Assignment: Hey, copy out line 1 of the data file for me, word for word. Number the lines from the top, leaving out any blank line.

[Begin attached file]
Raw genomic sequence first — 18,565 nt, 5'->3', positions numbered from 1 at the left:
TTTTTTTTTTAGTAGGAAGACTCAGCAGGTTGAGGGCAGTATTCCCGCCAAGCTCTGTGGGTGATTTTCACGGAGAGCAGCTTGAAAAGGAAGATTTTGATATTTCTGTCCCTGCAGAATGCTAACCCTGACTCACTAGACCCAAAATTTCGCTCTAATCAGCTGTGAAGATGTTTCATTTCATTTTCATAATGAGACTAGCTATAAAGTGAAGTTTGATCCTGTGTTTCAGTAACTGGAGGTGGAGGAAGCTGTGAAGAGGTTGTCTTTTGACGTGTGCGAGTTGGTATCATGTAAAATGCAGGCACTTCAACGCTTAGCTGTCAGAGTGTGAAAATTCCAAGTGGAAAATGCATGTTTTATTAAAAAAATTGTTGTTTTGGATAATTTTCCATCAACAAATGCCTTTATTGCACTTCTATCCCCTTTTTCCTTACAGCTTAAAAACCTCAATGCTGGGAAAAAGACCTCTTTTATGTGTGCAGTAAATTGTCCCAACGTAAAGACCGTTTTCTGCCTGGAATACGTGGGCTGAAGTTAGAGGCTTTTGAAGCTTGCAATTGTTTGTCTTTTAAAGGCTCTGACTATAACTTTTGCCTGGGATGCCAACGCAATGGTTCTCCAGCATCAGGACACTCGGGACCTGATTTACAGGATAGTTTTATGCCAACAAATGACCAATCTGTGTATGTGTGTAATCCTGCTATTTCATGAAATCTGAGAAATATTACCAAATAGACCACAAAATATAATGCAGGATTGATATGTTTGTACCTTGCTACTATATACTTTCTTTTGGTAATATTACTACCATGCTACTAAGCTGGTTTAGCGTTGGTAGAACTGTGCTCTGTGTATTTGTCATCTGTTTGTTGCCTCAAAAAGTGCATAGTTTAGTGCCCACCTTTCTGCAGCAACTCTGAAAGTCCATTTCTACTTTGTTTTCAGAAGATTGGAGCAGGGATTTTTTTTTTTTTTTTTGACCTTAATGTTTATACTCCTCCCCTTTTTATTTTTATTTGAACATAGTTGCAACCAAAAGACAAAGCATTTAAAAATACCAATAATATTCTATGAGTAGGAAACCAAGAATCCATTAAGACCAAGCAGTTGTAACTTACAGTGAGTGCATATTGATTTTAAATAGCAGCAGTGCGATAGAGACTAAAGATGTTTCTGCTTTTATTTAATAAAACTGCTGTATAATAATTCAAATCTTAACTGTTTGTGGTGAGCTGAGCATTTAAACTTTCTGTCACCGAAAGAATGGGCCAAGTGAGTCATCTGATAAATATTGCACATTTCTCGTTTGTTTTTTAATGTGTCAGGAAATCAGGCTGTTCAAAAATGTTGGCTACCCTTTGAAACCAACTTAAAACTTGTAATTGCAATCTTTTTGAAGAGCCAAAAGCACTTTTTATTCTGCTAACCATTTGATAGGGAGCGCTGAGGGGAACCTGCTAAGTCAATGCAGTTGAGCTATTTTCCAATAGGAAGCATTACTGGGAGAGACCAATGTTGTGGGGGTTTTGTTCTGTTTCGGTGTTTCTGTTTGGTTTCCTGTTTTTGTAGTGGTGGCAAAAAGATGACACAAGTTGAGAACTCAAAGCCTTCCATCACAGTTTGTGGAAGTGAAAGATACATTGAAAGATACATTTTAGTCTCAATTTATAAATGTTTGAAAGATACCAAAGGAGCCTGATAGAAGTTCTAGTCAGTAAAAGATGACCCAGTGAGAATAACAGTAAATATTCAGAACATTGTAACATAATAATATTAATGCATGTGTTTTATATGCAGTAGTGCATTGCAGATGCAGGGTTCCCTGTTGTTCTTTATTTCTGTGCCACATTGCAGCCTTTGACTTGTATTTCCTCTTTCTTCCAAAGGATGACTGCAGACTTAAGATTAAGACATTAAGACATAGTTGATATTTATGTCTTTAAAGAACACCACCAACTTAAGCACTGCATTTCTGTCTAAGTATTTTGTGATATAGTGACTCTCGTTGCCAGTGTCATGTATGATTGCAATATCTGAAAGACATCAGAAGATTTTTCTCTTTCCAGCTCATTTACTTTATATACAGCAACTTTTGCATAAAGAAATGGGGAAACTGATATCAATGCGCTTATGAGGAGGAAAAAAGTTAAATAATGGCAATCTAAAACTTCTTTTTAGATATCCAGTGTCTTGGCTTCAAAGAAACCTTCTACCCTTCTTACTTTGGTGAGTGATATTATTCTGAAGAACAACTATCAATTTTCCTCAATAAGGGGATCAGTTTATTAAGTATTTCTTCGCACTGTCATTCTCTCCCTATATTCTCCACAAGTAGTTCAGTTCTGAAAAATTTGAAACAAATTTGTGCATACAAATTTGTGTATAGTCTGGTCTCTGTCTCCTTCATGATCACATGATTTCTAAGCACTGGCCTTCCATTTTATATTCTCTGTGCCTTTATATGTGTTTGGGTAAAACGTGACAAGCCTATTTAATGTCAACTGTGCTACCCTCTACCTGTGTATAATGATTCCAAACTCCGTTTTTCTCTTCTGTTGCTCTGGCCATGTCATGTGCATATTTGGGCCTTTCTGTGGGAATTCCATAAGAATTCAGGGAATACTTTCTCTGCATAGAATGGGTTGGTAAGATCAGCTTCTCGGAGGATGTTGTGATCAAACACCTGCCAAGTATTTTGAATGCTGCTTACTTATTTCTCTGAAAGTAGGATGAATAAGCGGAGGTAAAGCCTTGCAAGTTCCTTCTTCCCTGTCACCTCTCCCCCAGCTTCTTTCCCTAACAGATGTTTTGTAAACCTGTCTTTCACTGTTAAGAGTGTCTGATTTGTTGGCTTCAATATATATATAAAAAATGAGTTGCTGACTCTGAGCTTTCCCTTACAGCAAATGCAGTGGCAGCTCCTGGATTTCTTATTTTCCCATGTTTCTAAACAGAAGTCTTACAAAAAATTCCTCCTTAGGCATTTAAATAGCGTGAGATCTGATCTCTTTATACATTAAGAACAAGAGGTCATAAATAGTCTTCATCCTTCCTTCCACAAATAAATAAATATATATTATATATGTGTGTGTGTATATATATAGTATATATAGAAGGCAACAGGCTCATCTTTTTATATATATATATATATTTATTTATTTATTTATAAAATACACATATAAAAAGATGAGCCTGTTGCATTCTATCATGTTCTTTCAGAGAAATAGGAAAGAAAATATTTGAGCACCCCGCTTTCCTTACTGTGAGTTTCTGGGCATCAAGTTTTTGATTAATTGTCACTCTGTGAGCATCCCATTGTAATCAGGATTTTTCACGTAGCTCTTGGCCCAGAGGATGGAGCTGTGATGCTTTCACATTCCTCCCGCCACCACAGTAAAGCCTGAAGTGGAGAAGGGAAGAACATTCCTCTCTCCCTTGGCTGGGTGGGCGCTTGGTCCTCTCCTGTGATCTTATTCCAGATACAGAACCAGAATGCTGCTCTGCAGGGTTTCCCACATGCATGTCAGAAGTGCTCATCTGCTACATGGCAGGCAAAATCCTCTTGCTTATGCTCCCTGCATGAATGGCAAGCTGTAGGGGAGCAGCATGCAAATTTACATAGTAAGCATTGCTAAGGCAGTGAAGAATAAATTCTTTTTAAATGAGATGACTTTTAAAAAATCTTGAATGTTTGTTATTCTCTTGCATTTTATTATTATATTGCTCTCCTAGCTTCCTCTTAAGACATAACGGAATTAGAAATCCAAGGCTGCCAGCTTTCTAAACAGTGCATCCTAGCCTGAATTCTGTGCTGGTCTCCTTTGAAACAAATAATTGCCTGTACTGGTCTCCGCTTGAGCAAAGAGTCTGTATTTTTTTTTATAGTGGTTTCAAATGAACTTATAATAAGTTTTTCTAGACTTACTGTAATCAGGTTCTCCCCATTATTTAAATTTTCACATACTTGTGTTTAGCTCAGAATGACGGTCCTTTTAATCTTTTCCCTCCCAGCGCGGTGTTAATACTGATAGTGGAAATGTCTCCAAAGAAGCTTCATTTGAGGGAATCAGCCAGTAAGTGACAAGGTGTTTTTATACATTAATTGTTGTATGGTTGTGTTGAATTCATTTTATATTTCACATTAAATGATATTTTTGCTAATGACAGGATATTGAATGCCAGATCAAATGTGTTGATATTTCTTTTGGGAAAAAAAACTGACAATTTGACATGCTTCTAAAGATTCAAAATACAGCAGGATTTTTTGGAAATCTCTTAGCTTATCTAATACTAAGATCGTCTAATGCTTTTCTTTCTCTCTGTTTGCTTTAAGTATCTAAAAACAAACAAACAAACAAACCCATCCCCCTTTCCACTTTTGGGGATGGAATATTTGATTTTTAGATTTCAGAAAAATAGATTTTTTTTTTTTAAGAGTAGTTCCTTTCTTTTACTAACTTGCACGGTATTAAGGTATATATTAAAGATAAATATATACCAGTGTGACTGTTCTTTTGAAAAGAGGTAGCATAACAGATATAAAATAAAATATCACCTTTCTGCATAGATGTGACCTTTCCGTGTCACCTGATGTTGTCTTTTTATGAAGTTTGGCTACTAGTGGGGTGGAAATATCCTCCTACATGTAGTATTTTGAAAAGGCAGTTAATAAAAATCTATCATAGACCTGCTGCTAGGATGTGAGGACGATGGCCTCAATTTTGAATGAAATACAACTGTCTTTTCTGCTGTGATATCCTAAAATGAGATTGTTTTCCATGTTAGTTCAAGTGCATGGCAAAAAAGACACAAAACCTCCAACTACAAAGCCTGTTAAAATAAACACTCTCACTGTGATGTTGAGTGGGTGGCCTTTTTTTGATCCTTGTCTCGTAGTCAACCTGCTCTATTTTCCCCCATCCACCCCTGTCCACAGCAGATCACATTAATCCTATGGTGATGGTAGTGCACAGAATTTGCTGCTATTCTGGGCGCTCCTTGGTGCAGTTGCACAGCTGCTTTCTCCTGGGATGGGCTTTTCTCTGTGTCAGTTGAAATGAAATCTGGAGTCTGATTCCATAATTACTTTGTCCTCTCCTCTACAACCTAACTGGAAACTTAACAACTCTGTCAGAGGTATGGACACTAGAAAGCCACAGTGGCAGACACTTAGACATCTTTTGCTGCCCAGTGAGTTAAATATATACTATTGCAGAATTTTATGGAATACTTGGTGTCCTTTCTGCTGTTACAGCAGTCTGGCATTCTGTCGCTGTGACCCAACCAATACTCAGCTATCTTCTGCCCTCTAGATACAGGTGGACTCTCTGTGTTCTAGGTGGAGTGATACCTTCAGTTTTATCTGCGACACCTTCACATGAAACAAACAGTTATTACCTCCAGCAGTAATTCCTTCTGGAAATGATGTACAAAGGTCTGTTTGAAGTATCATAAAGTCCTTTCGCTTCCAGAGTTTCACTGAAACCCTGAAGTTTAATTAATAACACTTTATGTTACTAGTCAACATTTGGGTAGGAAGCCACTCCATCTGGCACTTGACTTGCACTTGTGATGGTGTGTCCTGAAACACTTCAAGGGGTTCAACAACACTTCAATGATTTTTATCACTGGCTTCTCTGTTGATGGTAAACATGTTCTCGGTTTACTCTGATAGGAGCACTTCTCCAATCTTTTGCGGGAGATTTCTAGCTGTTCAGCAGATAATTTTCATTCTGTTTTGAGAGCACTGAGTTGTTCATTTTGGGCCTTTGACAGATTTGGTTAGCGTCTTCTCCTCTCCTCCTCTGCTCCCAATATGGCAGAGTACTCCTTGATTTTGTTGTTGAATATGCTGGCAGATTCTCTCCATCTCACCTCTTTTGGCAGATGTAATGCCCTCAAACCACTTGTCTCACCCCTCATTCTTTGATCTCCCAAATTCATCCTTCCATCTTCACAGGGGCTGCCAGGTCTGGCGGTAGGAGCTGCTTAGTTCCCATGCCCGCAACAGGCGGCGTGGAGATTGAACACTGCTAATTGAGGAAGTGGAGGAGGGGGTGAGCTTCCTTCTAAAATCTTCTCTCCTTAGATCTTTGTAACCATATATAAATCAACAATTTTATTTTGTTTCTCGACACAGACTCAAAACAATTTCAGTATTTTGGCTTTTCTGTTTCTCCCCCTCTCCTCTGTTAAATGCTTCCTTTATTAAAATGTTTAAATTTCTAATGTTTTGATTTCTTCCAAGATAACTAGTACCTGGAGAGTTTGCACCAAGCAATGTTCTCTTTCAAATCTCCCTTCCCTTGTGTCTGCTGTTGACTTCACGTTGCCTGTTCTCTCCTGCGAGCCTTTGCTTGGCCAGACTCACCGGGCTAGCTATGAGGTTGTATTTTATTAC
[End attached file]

Raw genomic sequence first — 18,565 nt, 5'->3', positions numbered from 1 at the left: